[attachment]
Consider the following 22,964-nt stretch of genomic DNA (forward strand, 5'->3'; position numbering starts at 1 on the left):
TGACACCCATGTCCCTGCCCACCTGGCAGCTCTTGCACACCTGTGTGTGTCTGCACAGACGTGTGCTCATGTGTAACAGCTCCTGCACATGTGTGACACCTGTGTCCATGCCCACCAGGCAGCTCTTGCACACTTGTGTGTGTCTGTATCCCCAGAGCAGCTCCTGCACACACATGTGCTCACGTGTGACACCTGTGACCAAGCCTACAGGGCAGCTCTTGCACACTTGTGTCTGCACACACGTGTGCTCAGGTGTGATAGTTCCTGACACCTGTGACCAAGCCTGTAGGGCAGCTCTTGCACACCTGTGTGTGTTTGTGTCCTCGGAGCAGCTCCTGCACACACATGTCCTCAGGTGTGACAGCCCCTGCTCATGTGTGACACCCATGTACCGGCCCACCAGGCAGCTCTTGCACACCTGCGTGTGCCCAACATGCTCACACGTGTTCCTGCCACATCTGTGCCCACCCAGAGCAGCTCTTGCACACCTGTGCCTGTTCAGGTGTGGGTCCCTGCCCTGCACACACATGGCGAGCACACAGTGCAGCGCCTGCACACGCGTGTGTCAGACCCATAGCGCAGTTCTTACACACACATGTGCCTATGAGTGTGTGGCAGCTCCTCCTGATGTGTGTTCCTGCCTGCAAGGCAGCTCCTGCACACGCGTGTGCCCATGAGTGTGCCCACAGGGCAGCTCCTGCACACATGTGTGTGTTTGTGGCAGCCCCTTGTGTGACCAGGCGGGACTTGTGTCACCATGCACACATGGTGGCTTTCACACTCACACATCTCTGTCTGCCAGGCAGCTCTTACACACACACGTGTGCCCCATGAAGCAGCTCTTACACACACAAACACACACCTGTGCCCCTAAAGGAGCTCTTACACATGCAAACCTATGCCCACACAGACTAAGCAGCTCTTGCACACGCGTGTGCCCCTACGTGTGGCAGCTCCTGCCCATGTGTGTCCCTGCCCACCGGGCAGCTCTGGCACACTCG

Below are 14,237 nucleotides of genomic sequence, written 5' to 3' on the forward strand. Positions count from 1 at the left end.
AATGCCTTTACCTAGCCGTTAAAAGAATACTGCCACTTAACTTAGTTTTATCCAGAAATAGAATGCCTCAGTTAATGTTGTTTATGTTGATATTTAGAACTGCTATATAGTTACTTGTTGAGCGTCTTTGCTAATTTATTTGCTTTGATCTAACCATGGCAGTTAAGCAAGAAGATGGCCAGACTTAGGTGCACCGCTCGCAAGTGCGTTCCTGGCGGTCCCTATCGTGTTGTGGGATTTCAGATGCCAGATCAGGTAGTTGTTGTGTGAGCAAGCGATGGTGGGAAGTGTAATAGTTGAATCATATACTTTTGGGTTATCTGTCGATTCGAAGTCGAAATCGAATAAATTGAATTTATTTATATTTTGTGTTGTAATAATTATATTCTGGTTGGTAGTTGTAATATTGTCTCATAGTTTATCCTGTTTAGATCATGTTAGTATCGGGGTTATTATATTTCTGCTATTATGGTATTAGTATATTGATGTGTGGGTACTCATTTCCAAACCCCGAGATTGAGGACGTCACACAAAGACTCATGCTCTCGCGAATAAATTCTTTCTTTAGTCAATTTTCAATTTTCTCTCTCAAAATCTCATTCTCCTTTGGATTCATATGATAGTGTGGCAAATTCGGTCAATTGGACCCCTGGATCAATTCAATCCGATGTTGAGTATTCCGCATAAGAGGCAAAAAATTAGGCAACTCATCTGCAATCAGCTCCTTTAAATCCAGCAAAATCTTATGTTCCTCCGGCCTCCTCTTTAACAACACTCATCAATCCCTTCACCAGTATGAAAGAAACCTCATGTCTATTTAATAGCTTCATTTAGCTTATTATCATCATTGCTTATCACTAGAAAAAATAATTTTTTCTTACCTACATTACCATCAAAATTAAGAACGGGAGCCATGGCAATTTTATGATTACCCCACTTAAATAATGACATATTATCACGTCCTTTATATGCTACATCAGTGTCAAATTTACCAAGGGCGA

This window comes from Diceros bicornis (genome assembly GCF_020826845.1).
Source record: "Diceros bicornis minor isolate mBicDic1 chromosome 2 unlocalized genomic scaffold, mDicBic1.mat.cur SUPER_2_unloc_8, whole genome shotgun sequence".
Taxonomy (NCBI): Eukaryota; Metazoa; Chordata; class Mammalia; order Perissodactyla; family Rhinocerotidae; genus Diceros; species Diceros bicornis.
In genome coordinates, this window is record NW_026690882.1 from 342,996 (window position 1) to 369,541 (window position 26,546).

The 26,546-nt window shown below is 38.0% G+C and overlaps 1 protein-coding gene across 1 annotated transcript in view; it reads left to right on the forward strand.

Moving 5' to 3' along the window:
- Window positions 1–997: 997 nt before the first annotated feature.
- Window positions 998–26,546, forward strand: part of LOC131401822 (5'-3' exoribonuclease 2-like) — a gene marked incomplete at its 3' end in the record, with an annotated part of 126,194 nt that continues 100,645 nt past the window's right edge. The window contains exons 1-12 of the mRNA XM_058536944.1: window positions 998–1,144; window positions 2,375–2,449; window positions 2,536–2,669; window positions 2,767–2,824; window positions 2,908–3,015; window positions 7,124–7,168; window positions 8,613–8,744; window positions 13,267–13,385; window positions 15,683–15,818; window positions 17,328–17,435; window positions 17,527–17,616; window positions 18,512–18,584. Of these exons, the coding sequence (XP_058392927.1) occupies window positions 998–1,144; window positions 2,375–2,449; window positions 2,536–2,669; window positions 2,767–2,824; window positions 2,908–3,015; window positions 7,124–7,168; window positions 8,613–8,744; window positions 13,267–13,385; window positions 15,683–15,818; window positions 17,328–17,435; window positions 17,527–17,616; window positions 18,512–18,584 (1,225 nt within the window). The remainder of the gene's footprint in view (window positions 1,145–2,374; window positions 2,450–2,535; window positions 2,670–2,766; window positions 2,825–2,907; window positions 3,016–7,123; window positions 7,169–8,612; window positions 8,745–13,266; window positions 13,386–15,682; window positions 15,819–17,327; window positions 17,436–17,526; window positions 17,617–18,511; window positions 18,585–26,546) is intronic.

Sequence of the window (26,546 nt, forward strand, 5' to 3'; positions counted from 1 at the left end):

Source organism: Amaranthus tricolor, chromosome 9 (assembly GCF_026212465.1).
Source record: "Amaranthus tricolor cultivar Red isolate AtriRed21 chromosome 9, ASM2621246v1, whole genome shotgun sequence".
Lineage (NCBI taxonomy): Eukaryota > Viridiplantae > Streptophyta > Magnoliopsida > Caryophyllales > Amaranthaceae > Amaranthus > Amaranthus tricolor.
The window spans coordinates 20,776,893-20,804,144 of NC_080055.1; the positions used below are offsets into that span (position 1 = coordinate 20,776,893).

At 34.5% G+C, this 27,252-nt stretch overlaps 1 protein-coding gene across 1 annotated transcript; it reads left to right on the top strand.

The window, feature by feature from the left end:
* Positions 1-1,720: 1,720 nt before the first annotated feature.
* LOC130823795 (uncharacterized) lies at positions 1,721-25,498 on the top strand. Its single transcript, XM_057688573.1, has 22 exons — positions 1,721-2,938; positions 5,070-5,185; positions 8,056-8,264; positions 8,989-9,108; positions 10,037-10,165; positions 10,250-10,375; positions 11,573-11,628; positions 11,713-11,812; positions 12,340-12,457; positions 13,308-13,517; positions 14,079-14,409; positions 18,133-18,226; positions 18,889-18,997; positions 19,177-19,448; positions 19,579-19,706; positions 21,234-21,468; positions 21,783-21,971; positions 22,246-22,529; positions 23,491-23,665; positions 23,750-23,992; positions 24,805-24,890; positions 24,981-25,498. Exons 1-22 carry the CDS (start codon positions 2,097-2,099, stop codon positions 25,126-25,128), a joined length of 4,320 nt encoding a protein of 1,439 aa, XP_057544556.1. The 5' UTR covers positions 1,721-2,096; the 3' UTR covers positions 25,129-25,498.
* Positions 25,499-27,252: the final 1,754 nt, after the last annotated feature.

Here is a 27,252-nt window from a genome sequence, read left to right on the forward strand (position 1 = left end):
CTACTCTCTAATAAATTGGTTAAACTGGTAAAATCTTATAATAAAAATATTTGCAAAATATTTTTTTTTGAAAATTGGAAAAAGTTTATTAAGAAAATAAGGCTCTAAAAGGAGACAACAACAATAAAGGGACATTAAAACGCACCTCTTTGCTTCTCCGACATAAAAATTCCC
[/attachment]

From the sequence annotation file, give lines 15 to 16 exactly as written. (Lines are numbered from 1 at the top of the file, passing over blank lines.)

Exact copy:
Source record: "Amaranthus tricolor cultivar Red isolate AtriRed21 chromosome 9, ASM2621246v1, whole genome shotgun sequence".
Lineage (NCBI taxonomy): Eukaryota > Viridiplantae > Streptophyta > Magnoliopsida > Caryophyllales > Amaranthaceae > Amaranthus > Amaranthus tricolor.